Saturday, May 21, 2011

Parks and Recreation - Season 3

The constantly-reinventing-itself Community is still my favorite comedy on TV, but if it didn't exist, Parks and Rec would be a perfectly admirable substitute. The additions of Adam Scott and Rob Lowe as regular characters does a good job of growing the show a bit without interfering with the chemistry that had already been built. They fit right in, with Lowe as Chris, the super eager and optimistic new guy running the city government, and Scott as Ben, a disgraced former 18 year old mayor who's now a budget expert. They were introduced at the end of season two to kind of push the plot along, but they're fully integrated into the cast this time, with Chris' new ideas disrupting the flow in the office, especially for Ron, and Ben being both lovably awkward and an interesting match for Leslie. I like how the show has handled relationships, not wasting too much time dancing around the idea before having actual fun with it.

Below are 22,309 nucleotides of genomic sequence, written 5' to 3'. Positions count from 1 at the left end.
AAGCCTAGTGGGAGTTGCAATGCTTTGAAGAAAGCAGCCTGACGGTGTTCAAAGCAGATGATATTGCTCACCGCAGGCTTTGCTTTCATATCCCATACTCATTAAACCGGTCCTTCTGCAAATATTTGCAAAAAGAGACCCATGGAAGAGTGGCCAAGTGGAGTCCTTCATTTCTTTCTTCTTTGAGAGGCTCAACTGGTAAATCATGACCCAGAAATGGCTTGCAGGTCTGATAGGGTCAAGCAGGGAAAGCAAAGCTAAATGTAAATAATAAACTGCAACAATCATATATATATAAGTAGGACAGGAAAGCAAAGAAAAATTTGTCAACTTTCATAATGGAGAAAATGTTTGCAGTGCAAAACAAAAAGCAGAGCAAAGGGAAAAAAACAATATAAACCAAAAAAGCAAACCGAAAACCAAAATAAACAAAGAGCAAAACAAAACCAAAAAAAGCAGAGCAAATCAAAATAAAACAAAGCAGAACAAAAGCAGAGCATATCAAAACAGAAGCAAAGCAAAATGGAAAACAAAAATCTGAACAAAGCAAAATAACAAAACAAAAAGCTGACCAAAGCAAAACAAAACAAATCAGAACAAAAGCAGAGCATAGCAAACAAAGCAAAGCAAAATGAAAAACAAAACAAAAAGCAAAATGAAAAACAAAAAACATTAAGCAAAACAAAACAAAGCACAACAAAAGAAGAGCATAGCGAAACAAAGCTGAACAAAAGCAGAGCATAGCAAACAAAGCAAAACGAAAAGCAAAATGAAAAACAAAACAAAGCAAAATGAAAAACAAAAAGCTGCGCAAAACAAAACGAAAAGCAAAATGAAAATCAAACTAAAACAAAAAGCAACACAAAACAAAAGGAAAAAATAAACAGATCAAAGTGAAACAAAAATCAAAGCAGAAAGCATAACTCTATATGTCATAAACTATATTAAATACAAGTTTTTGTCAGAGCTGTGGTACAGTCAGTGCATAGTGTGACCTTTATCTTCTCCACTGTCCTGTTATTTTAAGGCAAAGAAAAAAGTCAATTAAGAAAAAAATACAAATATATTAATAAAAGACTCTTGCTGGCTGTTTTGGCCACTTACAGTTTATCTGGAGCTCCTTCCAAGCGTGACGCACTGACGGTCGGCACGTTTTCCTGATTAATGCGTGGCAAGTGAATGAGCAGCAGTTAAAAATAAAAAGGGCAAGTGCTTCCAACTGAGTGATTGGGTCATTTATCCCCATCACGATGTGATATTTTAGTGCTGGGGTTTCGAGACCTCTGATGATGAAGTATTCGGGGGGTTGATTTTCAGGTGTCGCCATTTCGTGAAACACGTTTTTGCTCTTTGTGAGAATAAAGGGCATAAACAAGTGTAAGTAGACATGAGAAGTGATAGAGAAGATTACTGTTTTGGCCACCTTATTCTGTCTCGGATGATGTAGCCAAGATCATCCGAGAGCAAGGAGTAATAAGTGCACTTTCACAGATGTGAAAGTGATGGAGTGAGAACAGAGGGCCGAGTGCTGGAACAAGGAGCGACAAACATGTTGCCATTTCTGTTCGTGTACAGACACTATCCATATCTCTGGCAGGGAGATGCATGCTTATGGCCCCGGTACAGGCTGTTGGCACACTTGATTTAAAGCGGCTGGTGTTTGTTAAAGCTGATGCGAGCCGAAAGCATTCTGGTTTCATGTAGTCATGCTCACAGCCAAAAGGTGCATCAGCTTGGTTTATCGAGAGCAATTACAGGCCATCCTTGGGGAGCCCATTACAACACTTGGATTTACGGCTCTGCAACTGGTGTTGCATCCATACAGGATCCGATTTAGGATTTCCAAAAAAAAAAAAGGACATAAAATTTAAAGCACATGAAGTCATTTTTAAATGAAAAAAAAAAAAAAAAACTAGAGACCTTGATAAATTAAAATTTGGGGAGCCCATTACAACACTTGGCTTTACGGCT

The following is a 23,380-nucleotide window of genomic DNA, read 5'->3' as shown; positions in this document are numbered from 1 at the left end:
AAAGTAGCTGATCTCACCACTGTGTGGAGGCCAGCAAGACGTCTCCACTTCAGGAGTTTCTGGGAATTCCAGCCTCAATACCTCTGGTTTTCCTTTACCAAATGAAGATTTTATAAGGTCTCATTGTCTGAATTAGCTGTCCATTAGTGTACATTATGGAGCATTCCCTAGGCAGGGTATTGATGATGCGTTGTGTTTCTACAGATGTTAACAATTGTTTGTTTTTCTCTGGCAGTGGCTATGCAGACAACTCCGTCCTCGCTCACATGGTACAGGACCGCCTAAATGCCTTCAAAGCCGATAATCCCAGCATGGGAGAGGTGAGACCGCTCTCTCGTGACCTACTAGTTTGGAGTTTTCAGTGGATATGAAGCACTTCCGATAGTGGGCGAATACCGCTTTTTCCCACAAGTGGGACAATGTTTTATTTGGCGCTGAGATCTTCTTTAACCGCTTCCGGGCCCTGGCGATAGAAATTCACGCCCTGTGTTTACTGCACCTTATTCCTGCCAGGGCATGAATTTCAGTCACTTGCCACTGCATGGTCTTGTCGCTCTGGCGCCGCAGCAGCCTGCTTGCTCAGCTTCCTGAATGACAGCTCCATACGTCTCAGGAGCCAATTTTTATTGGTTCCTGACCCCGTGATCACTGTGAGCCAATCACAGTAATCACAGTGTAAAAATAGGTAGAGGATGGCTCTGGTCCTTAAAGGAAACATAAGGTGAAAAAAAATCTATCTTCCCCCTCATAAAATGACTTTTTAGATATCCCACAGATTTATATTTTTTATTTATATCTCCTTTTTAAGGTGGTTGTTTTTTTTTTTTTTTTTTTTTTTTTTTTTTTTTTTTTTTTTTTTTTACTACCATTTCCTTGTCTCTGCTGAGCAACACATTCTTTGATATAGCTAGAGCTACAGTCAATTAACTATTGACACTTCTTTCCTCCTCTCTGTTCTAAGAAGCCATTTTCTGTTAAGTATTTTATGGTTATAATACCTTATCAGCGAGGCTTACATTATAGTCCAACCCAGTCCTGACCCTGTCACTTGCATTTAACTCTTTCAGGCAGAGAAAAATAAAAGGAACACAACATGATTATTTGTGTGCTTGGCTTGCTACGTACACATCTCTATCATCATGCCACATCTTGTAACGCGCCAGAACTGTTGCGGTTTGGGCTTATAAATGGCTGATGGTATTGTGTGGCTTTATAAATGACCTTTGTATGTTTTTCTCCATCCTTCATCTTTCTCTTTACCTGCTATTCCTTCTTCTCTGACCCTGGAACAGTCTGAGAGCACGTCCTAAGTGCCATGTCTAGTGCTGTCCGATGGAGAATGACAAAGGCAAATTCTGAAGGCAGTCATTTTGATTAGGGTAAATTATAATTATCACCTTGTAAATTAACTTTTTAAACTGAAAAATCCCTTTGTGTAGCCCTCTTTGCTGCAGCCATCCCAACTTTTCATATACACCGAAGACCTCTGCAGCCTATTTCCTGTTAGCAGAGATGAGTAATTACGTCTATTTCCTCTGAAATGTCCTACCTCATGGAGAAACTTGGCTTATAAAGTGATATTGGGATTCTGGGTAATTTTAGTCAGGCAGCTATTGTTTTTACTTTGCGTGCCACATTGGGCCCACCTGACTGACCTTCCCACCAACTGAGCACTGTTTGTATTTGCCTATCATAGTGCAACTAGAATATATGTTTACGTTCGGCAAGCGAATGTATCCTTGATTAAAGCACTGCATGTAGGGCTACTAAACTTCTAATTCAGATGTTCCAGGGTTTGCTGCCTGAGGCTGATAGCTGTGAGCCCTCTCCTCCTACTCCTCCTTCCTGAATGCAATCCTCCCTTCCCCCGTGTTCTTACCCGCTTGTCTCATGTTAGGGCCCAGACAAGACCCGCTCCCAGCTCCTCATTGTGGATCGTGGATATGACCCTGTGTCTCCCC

It's not just there where the show is as enjoyable as ever - every character seems to be getting better with age. Donna isn't quite as funny as the show wants her to be, but she at least has a full personality now, and the way they've explored Jerry's interests makes him a more worthwhile punching bag. Tom's big city attitude in a small town schtick gets a lot of play to, and the end of his arc this season is one of the things that has me most excited for this fall, when the show is thankfully returning this time. They only had 16 episodes to screw around with, but they generally made the most of them,  expanding on the insane little universe the show takes place in, with some of my favorite bits being Perd Hapley's talk show and the fabulously wealthy citizenship of nearby Eagleton. I like that there's a continuity in there too, with certain wacky citizens coming back when appropriate, and basically any scene where a bunch of town folk are in the room together is fun. Not every moment is great, and the show has some really weird identity issues that revolve around the whole mockumentary thing. But it's still an exceptionally funny and joyful show, with a fantastic and growing cast (I didn't miss Mark once) and a great sense of where it's going. I don't want to speak too soon, but when all is said and done, I think Parks might end up being viewed as a better series than The Office. At least by me.

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